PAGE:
When I meet Tomislav in Berlin, Sergio tells him I'm both a vegetarian and I don't smoke. "Well," he says, blowing a cloud of cigarette smoke in my face, "I guess you'll die healthy." A couple weeks later, Tomislav invites me to Zagreb, where he lives. He tells me I can show my movies at the little theater where he works. I go to the train station in Vienna to buy a ticket. "One-way to Zagreb," I say, feeling bad ass. Like some cold war double-agent crossing the iron curtain. At the Austria-Slovenia border, the train lurches to a stop. A lady conductor with dark eyes comes into my compartment. "--" she says. I hand her my ticket, she stamps it. "-- --, --" she says. I smile. She smiles. After an awkward moment or two, she walks away.

The train starts rolling again, through a country of crumbling buildings and freshly paved highways. A landscape in transition. In a couple of months, Slovenia joins the European Union and it's still struggling to meet E.U. standards. As the sun sets, we roll into Croatia, where the buildings are crumbling and the highways aren't freshly paved. Croatia is supposed to join the E.U. too, but so far, no one has set a firm date.

Tomislav reserved a room for me at the Hotel Astoria. When I get to Zagreb, I find the place and check in. It's a 3-star hotel. In the old eastern bloc, hotels are given stars for the number of stains on the carpet. A 5-star hotel is really something: a baroque cathedral of stains. The Hotel Astoria isn't world-class, but it's respectable. There are stains on the shag carpet, and since the walls are also carpeted, there are stains on the walls, too. I can't exactly figure out all these stains. Maybe the Soviets never devised an effective stain removal technology. Maybe, in the end, that's what finished them off. I mean, it's hard to make a case for a political system that can't get the stains out.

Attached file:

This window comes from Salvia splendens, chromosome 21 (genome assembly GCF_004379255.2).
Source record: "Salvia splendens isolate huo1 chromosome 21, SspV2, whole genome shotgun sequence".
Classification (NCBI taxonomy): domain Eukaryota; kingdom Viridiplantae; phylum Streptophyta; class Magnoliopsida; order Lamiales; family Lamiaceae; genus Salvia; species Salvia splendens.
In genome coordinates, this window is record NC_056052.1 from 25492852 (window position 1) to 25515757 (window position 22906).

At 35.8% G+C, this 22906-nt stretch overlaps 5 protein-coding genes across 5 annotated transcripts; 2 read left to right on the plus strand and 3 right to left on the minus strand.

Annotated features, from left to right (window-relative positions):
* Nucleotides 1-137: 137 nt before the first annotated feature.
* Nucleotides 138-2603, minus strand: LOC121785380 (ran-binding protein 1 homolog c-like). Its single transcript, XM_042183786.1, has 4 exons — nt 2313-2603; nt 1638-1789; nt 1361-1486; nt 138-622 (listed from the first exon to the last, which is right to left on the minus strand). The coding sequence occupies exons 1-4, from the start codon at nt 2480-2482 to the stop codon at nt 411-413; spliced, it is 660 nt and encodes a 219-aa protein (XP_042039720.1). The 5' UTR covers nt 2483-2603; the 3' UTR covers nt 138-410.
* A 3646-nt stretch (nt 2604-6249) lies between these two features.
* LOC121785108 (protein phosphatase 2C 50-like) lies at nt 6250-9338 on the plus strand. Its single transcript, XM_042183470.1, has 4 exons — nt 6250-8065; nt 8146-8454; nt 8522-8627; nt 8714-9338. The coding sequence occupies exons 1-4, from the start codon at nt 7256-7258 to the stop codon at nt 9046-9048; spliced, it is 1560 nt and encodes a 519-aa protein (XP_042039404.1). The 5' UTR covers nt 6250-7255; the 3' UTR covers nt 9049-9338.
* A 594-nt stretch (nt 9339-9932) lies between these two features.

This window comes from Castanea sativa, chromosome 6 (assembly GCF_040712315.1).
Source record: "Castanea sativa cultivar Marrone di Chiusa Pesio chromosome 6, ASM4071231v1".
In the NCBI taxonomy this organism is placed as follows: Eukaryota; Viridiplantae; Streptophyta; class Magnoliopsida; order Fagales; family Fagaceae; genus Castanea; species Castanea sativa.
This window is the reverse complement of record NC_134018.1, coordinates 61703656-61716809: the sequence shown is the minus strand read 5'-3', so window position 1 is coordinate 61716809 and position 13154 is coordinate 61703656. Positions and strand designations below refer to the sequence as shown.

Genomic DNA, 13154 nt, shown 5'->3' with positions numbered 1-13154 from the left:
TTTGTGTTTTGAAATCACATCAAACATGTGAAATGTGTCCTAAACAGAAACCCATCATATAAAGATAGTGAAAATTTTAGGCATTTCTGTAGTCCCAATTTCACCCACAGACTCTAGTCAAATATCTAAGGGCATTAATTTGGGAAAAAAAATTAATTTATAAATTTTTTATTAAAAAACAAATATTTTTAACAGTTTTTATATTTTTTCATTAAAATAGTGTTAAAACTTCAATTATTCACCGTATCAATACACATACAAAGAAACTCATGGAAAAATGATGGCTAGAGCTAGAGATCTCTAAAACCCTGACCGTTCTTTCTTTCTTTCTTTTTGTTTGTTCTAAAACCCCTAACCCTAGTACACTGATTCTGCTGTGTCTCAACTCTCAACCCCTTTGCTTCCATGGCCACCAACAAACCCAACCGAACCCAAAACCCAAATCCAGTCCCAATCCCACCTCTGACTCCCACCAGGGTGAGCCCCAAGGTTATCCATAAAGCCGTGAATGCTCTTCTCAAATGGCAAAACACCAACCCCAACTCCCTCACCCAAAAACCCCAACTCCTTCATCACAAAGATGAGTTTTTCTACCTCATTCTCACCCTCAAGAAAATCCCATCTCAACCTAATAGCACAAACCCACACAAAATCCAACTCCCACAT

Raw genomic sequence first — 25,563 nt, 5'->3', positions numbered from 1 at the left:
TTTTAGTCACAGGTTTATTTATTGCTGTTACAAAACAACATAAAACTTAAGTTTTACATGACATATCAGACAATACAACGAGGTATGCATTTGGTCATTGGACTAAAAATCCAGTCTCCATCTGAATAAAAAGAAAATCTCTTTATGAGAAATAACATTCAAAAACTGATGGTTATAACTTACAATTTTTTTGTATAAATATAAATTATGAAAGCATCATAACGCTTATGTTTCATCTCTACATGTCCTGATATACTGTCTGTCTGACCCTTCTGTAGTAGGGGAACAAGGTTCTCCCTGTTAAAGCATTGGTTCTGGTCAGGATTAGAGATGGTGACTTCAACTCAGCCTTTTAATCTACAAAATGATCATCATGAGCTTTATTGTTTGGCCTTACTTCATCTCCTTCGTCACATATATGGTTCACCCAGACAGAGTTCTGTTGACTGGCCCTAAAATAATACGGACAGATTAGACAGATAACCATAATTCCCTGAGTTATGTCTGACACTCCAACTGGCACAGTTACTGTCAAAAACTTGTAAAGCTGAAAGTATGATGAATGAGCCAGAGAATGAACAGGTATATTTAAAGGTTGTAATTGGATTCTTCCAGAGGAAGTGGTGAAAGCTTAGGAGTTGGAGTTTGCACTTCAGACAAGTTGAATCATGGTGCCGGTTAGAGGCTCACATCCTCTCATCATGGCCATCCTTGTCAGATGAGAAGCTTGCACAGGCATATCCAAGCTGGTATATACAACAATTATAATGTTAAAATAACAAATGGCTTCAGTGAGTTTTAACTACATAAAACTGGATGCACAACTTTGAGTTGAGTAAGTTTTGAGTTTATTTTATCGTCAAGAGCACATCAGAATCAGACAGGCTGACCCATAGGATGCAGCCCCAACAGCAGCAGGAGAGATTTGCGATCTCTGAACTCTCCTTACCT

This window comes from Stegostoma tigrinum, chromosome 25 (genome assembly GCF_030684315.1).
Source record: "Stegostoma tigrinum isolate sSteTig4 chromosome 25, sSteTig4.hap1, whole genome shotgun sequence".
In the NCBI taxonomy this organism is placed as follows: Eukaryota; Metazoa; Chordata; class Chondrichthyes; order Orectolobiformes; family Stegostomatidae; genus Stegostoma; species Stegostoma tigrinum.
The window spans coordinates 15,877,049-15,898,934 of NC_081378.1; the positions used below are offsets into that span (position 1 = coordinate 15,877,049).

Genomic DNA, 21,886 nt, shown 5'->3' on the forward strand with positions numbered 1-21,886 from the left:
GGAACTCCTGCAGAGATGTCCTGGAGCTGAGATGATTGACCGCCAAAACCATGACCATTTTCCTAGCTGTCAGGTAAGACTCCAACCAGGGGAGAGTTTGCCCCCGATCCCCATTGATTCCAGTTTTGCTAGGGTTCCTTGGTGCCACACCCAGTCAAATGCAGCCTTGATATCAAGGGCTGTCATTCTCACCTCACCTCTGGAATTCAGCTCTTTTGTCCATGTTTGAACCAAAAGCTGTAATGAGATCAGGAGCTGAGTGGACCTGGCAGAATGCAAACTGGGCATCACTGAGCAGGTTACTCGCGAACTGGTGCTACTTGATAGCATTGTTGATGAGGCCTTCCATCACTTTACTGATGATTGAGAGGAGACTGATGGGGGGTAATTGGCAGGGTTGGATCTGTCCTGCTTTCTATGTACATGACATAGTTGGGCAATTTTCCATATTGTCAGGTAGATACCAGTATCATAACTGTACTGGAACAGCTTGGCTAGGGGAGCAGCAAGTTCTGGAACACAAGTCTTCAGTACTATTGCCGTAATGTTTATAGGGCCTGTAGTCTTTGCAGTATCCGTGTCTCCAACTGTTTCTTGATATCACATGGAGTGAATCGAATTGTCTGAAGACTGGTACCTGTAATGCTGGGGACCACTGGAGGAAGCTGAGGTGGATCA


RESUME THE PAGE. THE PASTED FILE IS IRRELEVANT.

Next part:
The next day is sunny, and everyone in Zagreb is sitting at tables in the street, drinking beer and smoking. The tables all look the same to me, but Tomislav explains that each restaurant along the street controls a certain section. I can't tell where one section ends and another begins, but Tomislav can, and he chooses a table where he says the beer is good and cheap.

Zagreb isn't a big town, but it's got more than its fair share of twisty streets stacked with worn-out buildings; elegant buildings that are faded and cracked and that could use a fresh coat of paint. The whole city is slightly dilapidated. On a drizzly day, looks exactly the way a city in the old Yugoslavia should: a city where international spies drink themselves to death in dark apartments, and where every love affair ends in awkward silence and cigarette smoke.

The cinema where Tomislav works is called the K.I.C., which is pronounced "Kish" or maybe "Kitsch." It's an acronym for something. I never find out what. Tomislav introduces me to the projectionist, an old communist who's been projecting movies since the days when Croatia was just another part of Yugoslavia. I'm so excited that a Soviet-era projectionist is projecting my movies with a Soviet-era projector that I don't even mind that the picture is fuzzy and the sound is muffled. Afterward, Tomislav seems a little upset that only three people showed up for the screening ... and that two of them walked out midway through. I don't know how to explain to him that tonight, I feel like the luckiest guy in Yugoslavia.

--- From Dream Whip #14
Bill Brown
Microcosm Publishing
Box 14332
Portland OR 97293
Drawing by Bill Brown